The personal pronouns distinguish nominative and accusative case forms. They are as follows:
|Case||1st sg.||2nd sg.||3rd sg.||1st pl.||2nd pl.||3rd pl.||Inanimate|
In general, no special possessive pronouns are needed in view of the construction with the noun class suffixes. Nevertheless, a set of separate third-person animate possessives -e (sing.) / appi-e (plur.) is occasionally used already in Middle Elamite: puhu-e “her children”, hiš-api-e “their name”. The relative pronouns are akka “who” and appa “what, which”.
The verb base can be simple (ta- “put”) or “reduplicated” (beti > bepti “rebel”). The pure verb base can function as a verbal noun, or “infinitive”.
The verb distinguishes three forms functioning as finite verbs, known as “conjugations”. Conjugation I is the only one with special endings characteristic of finite verbs as such, as shown below. Its use is mostly associated with active voice, transitivity (or verbs of motion), neutral aspect and past tense meaning. Conjugations II and III can be regarded as periphrastic constructions with participles; they are formed by the addition of the nominal personal class suffixes to a passive perfective participle in -k and to an active imperfective participle in -n, respectively. Accordingly, conjugation II expresses a perfective aspect, hence usually past tense, and an intransitive or passive voice, whereas conjugation III expresses an imperfective non-past action.
The Middle Elamite conjugation I is formed with the following suffixes:
- 1st singular: -h
- 2nd singular: -t
- 3rd singular: -š
- 1st plural: -hu
- 2nd plural: -h-t
- 3rd plural: -h-š
Examples: kulla-h ”I prayed”, hap-t ”you heard”, hutta-š “he did”, kulla-hu “we prayed”, hutta-h-t “you (plur.) did”, hutta-h-š “they did”.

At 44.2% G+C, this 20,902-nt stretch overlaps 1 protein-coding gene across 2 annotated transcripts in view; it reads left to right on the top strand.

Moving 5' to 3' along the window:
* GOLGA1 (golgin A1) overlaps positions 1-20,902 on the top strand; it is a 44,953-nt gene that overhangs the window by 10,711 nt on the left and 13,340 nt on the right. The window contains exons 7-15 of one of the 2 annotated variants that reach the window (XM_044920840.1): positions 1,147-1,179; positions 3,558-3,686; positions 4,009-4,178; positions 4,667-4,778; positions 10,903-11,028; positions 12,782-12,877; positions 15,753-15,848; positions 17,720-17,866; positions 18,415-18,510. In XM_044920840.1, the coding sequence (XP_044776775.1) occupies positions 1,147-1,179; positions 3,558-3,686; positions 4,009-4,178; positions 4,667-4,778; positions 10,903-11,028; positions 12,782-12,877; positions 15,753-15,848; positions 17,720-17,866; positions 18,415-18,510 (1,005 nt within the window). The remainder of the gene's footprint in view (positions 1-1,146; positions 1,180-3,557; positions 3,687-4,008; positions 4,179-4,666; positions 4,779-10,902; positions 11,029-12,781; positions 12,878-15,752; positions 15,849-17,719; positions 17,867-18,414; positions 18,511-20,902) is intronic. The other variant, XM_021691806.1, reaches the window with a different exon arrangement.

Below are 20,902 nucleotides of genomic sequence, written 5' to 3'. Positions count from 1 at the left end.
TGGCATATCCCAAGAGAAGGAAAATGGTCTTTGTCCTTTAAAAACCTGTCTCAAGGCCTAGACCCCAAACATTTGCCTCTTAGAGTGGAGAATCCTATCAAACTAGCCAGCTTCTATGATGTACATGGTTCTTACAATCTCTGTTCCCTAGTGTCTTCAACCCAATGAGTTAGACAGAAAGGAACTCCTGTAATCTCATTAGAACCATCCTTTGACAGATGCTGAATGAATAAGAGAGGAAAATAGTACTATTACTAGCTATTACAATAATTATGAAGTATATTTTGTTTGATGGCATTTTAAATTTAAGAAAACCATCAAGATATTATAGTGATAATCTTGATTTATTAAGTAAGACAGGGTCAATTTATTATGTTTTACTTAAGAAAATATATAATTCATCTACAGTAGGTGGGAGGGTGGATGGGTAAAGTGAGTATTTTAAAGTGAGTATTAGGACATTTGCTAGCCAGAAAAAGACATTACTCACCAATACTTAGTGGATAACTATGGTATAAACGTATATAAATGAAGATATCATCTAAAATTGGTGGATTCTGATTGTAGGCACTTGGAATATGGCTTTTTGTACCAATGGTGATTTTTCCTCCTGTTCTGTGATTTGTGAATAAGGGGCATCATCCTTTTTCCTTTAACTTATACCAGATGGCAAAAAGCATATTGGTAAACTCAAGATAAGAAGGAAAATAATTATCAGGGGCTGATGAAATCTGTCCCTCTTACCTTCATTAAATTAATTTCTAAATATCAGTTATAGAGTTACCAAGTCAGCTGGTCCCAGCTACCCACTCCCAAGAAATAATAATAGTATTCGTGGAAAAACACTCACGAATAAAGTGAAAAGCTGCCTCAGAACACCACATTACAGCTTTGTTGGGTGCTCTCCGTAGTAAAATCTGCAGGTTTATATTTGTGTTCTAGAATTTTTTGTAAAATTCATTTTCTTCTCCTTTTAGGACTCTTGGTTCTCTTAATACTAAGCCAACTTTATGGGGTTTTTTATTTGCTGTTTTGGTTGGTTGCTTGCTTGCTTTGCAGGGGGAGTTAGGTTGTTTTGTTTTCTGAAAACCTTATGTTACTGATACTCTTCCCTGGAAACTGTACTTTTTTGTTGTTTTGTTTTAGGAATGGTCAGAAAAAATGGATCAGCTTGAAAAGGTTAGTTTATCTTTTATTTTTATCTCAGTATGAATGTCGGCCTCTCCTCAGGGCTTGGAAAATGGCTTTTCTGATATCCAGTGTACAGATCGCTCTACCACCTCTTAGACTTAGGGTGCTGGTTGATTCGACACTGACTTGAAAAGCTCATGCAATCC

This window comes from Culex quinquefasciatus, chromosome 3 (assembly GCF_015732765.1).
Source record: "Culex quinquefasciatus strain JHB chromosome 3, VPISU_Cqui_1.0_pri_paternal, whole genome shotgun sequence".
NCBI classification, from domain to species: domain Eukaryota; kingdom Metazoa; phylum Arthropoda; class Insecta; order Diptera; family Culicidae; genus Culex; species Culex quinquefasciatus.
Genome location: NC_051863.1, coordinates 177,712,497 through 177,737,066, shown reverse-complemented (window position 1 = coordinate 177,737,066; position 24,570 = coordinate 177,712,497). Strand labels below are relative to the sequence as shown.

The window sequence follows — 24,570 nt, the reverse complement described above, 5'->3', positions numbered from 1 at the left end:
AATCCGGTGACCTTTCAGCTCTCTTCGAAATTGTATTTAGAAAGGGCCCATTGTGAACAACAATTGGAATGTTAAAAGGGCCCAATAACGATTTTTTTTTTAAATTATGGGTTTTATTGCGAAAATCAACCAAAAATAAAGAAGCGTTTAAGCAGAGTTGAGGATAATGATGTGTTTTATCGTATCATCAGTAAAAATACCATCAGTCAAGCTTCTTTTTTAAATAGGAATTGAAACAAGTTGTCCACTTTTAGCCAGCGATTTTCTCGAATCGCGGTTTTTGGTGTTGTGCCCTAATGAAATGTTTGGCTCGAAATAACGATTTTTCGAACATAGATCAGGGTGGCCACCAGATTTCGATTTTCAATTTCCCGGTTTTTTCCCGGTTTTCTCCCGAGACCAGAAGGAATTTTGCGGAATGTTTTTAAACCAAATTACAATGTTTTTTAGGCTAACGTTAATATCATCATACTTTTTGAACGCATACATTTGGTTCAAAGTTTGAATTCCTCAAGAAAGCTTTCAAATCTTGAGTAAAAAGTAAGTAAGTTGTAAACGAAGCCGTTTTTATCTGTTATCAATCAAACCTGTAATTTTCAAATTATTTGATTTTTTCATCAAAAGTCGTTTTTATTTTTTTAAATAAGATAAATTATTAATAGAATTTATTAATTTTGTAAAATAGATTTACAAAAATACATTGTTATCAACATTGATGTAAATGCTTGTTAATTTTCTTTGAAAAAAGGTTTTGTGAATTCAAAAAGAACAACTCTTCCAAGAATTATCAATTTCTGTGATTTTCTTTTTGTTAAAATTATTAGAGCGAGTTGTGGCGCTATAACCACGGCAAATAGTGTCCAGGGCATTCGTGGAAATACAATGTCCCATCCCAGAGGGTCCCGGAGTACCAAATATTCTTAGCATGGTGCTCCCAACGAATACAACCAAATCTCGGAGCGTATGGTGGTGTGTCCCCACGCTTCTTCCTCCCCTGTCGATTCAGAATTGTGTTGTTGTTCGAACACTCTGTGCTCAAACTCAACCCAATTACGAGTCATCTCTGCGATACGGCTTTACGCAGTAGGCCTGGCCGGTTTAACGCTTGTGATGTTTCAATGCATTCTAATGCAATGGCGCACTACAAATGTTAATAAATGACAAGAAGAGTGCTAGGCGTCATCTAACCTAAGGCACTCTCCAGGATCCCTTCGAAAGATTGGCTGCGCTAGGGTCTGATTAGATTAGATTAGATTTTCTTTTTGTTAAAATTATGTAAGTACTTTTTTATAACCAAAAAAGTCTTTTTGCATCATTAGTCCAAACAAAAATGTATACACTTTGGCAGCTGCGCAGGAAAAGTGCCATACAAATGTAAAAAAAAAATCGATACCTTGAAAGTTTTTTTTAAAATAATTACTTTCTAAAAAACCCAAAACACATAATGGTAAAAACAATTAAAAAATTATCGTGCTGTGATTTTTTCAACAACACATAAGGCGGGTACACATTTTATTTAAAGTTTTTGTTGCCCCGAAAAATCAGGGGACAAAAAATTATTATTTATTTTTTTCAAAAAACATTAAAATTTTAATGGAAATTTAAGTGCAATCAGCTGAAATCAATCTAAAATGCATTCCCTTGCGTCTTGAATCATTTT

In Achaemenid Elamite, the loss of the /h/ reduces the transparency of the Conjugation I endings and leads to the merger of the singular and plural except in the first person; in addition, the first-person plural changes from -hu to -ut.
The participles can be exemplified as follows: perfective participle hutta-k “done”, kulla-k “something prayed”, i.e. “a prayer”; imperfective participle hutta-n “doing” or “who will do”, also serving as a non-past infinitive. The corresponding conjugation is, for the perfective, first person singular hutta-k-k, second person singular hutta-k-t, third person singular hutta-k-r, third person plural hutta-k-p; and for the imperfective, 1st person singular hutta-n-k, 2nd person singular hutta-n-t, 3rd person singular hutta-n-r, 3rd person plural hutta-n-p.
In Achaemenid Elamite, the Conjugation 2 endings are somewhat changed: 1st person singular hutta-k-ut, 2nd person singular hutta-k-t, 3rd person singular hutta-k (hardly ever attested in predicative use), 3rd person plural hutta-p.